Pullela Gopichand had a 2-1 win-loss record against Lin Dan and the Indian successfully carried forward that advantage when he became a coach.
Former Indian badminton star and All England Open champion Pullela Gopichand has encountered Chinese legend Lin Dan both as a coach and a competitor and believes he had all the answers to handle the Chinese star’s bag of tricks.
Lin Dan, a two-time Olympic champion and five-time World Champion retired from playing last month after winning a whopping 666 singles matches over his 20-year-long career, in which he managed to win every major title.
Pullela Gopichand was at the dusk of his career when Lin Dan was emerging as a star and the two clashed only three times on-court before the Indian shuttler retired in 2002.
Even though Gopichand led 2-1 in head-to-head against Lin Dan, the elder man could not stop admiring the traits Lin Dan demonstrated from a very young age.
“When I played him for the first time, he was much younger, and like all other Chinese players of those times, he was extremely fast and powerful,” Pullela Gopichand told Firstpost.
Though Lin Dan had upstaged Gopichand over three games (5-7, 1-7, 6-8) in their first meeting at the 2001 Singapore Open - when the seven-point format was prevalent - Gopichand drew level at the 2002 Japan Open, winning 7-3, 3-7, 7-5.
Their third and last meeting took place at the 2002 Singapore Open. This time the experienced Gopichand upstaged Lin Dan in straight games (15-4, 15-2) in the 15-point format.
“For me, the advantage was that I was very deceptive,” Gopichand said.
“So, although I lost to him once in a seven-point format in a close match, I think I really dominated him in our next matches. He had no clue what was happening, thanks to my deception," Gopichand added.
The second round of the Gopichand-Lin Dan rivalry began when the former moved into coaching, where he holds the role of Chief National Coach and led the India badminton team at the Rio 2016 Olympics.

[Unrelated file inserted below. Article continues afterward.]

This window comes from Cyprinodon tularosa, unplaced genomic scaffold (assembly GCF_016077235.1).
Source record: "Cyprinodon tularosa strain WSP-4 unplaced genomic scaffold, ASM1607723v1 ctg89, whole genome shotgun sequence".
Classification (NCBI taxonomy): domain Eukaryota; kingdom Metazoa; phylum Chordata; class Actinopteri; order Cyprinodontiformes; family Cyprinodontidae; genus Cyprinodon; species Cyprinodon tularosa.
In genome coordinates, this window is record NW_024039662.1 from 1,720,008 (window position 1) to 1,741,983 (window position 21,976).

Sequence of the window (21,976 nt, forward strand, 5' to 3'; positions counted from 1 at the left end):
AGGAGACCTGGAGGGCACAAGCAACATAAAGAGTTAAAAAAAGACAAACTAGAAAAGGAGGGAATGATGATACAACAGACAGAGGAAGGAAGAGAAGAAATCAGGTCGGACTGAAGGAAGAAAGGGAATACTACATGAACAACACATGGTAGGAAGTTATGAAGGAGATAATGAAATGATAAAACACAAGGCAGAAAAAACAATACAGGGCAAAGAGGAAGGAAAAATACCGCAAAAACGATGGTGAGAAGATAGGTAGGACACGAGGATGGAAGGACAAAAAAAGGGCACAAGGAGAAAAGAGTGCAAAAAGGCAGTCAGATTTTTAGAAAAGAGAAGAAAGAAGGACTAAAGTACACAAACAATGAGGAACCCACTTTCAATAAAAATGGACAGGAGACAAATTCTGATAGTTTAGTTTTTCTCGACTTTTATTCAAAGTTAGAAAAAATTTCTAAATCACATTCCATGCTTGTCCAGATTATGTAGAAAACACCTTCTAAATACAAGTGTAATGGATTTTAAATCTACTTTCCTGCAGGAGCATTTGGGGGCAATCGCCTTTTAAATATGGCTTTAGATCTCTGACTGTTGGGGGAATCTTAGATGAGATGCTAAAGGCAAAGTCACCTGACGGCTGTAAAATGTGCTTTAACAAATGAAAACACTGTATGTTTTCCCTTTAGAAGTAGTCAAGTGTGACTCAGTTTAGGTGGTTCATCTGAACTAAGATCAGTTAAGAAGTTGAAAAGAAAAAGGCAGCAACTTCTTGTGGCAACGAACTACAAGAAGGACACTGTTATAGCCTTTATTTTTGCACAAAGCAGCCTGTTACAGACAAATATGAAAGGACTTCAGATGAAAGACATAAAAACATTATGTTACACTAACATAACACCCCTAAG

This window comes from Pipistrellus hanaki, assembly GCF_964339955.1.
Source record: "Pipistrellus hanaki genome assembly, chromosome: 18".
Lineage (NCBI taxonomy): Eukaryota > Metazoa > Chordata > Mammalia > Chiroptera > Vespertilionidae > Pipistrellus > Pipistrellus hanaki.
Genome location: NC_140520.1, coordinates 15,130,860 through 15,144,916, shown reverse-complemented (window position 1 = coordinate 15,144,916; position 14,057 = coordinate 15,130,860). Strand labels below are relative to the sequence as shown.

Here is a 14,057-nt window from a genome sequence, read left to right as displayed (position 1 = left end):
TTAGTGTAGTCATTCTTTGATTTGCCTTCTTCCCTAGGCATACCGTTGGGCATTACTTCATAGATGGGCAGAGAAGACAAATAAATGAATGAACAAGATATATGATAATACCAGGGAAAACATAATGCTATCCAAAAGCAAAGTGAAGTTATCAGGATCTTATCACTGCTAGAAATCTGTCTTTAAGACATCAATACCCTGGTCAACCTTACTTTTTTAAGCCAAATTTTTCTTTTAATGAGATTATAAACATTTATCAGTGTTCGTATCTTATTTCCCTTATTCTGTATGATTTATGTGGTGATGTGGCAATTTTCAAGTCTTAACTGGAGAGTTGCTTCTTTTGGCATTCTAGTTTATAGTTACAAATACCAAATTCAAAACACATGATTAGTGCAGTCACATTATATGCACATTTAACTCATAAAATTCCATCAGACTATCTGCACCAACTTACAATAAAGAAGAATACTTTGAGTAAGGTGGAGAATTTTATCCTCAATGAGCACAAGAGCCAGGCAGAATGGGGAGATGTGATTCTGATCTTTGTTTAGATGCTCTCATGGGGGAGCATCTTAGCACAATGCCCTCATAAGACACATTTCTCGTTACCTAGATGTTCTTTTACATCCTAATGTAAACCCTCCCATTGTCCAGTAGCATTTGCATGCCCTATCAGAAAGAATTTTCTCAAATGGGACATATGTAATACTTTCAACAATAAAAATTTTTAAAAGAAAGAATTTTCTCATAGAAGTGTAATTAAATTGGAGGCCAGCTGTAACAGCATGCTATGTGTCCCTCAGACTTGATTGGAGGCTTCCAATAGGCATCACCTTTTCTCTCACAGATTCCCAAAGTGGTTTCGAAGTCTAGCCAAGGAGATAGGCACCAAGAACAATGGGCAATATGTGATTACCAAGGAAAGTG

Gopichand’s deep insight into Lin Dan’s game helped his wards run the Chinese close. Lin Dan had a weak backhand and Gopichand knew how to exploit that.
Although Parupalli Kashyap never got past Lin Dan in three meetings, Kidambi Srikanth had a 2-3 win-loss record against the Chinese superstar. With a 3-2 win-loss record against Lin Dan, HS Prannoy was the best.
“We decided to hit across him. He would retrieve, no doubt, but when his defence cracked, it cracked,” Gopichand explained.
“We had some decent success as most of our players beat him at some point. In the last three-four years, Lin Dan was nowhere near his best; he was just hanging on.
“His best was perhaps before 2015," added Gopichand.
Gopichand, however, was quick to acknowledge the massive transformation that Lin Dan had undergone in the 2000s. It was this metamorphosis that made him ‘Super Dan’.
Taking a leaf out of Jwala Gutta’s assessment of the Chinese legend, Gopichand praised Lin Dan’s strong mentality to move away from the Chinese mould and develop his own playing style as years progressed.
“He was a typically quick Chinese player, but he realised that he was getting caught with a particular style of game. So, he adapted wonderfully,” Gopichand said.
“He totally turned his game around to become a player who could control his attack and had a very good defence. He stood out with his all-round game,” observed Gopichand.